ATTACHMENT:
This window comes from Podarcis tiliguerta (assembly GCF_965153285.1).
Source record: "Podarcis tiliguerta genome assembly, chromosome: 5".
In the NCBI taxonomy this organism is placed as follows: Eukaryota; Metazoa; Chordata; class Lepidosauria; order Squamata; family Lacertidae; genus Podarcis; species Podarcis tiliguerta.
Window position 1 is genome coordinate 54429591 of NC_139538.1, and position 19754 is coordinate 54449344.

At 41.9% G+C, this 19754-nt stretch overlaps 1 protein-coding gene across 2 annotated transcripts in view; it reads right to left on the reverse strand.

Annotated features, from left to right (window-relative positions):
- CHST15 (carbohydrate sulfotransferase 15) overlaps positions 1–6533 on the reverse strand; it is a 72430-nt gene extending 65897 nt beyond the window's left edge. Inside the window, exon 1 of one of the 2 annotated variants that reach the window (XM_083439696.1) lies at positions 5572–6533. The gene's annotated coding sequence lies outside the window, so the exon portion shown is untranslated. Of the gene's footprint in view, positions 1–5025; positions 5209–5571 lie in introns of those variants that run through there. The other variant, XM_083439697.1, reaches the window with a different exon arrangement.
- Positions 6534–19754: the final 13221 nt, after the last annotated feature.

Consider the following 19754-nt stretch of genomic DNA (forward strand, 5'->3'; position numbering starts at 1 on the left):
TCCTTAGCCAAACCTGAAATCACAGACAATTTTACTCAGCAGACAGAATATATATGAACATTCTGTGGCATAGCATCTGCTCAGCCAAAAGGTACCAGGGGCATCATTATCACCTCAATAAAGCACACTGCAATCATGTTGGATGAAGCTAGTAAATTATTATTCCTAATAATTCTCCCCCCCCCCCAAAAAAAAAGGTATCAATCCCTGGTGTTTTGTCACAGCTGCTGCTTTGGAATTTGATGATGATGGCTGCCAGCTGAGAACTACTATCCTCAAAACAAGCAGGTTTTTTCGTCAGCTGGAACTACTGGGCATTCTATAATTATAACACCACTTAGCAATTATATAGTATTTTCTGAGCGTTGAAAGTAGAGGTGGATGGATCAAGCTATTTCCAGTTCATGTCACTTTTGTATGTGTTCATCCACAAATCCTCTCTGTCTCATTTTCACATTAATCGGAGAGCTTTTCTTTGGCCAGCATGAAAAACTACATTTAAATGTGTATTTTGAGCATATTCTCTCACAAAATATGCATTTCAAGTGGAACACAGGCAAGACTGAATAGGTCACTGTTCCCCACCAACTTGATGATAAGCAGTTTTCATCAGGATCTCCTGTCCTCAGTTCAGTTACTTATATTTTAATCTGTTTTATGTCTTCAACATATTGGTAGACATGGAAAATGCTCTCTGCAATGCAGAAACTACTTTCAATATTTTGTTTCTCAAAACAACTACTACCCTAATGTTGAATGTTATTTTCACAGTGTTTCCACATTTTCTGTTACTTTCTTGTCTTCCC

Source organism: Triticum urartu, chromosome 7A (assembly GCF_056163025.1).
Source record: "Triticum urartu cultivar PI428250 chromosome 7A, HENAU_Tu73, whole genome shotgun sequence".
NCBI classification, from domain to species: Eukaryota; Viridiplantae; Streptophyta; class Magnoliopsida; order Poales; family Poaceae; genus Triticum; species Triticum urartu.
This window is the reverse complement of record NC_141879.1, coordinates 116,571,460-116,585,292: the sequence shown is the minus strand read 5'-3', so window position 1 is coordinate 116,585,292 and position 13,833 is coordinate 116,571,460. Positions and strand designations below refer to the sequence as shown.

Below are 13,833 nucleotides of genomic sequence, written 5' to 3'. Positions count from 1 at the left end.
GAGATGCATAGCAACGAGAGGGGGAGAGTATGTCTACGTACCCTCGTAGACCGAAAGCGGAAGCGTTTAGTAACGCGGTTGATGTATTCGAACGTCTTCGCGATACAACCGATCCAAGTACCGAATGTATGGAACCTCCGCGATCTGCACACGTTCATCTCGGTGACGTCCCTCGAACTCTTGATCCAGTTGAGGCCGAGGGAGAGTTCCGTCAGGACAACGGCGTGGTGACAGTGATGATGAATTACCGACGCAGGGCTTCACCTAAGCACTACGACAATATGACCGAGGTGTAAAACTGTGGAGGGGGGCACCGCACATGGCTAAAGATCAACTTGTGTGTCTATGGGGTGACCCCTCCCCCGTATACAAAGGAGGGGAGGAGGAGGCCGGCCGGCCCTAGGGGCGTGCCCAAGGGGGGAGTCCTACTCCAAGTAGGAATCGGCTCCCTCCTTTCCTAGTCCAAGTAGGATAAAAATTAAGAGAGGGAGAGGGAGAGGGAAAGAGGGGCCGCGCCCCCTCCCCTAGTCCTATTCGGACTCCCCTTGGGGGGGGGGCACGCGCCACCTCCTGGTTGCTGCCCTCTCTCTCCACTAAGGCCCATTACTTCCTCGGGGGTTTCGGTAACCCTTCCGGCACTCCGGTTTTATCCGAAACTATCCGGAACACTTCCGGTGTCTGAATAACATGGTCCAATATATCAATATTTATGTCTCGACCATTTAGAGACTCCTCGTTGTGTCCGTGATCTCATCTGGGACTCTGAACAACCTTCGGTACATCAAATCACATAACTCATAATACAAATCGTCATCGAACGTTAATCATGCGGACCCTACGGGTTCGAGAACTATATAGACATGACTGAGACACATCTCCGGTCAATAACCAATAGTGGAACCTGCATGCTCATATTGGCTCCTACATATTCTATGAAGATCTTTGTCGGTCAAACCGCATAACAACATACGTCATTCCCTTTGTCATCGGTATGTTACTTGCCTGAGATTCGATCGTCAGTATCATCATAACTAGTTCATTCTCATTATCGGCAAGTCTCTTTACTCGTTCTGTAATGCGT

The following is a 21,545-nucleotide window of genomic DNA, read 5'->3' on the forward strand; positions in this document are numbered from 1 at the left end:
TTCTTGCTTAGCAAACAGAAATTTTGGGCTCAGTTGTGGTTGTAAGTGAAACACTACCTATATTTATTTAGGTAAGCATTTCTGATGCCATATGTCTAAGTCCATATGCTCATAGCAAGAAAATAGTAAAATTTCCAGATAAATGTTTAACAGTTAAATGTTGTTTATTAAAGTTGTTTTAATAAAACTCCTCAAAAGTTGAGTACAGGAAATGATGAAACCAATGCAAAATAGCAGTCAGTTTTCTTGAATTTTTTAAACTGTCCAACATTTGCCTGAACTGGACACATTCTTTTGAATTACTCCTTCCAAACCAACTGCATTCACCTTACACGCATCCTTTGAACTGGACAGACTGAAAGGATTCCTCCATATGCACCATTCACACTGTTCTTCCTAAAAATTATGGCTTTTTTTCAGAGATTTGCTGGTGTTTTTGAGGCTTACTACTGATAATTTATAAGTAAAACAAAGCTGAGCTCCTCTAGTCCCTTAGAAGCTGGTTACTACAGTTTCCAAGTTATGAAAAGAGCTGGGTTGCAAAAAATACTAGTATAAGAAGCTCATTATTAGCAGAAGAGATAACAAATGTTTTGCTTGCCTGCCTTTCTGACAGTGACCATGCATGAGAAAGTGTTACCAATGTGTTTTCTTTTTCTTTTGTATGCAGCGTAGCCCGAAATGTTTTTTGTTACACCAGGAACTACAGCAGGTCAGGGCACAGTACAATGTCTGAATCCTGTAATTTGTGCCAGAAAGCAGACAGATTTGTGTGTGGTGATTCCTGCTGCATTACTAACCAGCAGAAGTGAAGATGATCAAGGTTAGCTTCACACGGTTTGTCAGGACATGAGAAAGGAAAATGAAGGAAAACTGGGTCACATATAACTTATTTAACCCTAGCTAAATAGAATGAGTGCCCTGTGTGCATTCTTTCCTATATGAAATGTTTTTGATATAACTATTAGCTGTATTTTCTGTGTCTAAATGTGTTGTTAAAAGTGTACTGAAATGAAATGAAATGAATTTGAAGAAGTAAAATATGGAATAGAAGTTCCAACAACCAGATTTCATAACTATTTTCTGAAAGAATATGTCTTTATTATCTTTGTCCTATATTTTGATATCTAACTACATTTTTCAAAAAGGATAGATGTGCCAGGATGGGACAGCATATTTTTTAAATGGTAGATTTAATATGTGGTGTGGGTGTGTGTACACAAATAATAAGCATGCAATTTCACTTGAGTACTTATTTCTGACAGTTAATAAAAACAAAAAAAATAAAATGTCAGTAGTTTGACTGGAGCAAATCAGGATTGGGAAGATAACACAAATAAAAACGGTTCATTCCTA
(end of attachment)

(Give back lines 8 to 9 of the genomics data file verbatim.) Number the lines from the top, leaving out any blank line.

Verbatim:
- Positions 6534–19754: the final 13221 nt, after the last annotated feature.

Consider the following 19754-nt stretch of genomic DNA (forward strand, 5'->3'; position numbering starts at 1 on the left):